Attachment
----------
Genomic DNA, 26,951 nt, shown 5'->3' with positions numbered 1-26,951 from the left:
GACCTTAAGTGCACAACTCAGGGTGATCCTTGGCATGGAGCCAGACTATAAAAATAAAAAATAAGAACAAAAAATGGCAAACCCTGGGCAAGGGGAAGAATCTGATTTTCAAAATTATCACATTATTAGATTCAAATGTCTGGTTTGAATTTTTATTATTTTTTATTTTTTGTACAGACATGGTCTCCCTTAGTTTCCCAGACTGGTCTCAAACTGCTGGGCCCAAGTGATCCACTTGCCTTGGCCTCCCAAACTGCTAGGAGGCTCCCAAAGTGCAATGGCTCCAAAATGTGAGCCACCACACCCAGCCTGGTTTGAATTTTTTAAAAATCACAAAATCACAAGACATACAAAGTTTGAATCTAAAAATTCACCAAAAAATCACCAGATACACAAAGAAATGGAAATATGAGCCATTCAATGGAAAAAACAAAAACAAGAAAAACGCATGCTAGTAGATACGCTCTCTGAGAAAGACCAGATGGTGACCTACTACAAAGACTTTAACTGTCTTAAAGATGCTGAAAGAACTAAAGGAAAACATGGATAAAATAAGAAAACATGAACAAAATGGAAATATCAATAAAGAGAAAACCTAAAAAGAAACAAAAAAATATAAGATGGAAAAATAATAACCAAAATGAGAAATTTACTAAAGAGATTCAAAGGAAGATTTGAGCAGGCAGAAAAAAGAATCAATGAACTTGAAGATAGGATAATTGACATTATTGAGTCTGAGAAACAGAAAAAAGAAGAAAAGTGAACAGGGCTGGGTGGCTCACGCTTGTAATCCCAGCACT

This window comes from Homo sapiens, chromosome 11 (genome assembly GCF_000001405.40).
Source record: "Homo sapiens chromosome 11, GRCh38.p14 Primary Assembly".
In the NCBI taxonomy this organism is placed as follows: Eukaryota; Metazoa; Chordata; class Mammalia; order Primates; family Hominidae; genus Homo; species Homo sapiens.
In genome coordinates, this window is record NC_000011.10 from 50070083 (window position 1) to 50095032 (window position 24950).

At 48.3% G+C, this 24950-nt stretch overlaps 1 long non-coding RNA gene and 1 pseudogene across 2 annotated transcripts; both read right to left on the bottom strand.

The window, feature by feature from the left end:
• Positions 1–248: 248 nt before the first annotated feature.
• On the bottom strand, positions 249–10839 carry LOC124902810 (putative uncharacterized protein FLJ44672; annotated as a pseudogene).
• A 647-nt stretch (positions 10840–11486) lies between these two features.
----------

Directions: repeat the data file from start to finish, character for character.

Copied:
Genomic DNA, 26,951 nt, shown 5'->3' with positions numbered 1-26,951 from the left:
GACCTTAAGTGCACAACTCAGGGTGATCCTTGGCATGGAGCCAGACTATAAAAATAAAAAATAAGAACAAAAAATGGCAAACCCTGGGCAAGGGGAAGAATCTGATTTTCAAAATTATCACATTATTAGATTCAAATGTCTGGTTTGAATTTTTATTATTTTTTATTTTTTGTACAGACATGGTCTCCCTTAGTTTCCCAGACTGGTCTCAAACTGCTGGGCCCAAGTGATCCACTTGCCTTGGCCTCCCAAACTGCTAGGAGGCTCCCAAAGTGCAATGGCTCCAAAATGTGAGCCACCACACCCAGCCTGGTTTGAATTTTTTAAAAATCACAAAATCACAAGACATACAAAGTTTGAATCTAAAAATTCACCAAAAAATCACCAGATACACAAAGAAATGGAAATATGAGCCATTCAATGGAAAAAACAAAAACAAGAAAAACGCATGCTAGTAGATACGCTCTCTGAGAAAGACCAGATGGTGACCTACTACAAAGACTTTAACTGTCTTAAAGATGCTGAAAGAACTAAAGGAAAACATGGATAAAATAAGAAAACATGAACAAAATGGAAATATCAATAAAGAGAAAACCTAAAAAGAAACAAAAAAATATAAGATGGAAAAATAATAACCAAAATGAGAAATTTACTAAAGAGATTCAAAGGAAGATTTGAGCAGGCAGAAAAAAGAATCAATGAACTTGAAGATAGGATAATTGACATTATTGAGTCTGAGAAACAGAAAAAAGAAGAAAAGTGAACAGGGCTGGGTGGCTCACGCTTGTAATCCCAGCACT

This window comes from Homo sapiens, chromosome 11 (genome assembly GCF_000001405.40).
Source record: "Homo sapiens chromosome 11, GRCh38.p14 Primary Assembly".
In the NCBI taxonomy this organism is placed as follows: Eukaryota; Metazoa; Chordata; class Mammalia; order Primates; family Hominidae; genus Homo; species Homo sapiens.
In genome coordinates, this window is record NC_000011.10 from 50070083 (window position 1) to 50095032 (window position 24950).

At 48.3% G+C, this 24950-nt stretch overlaps 1 long non-coding RNA gene and 1 pseudogene across 2 annotated transcripts; both read right to left on the bottom strand.

The window, feature by feature from the left end:
• Positions 1–248: 248 nt before the first annotated feature.
• On the bottom strand, positions 249–10839 carry LOC124902810 (putative uncharacterized protein FLJ44672; annotated as a pseudogene).
• A 647-nt stretch (positions 10840–11486) lies between these two features.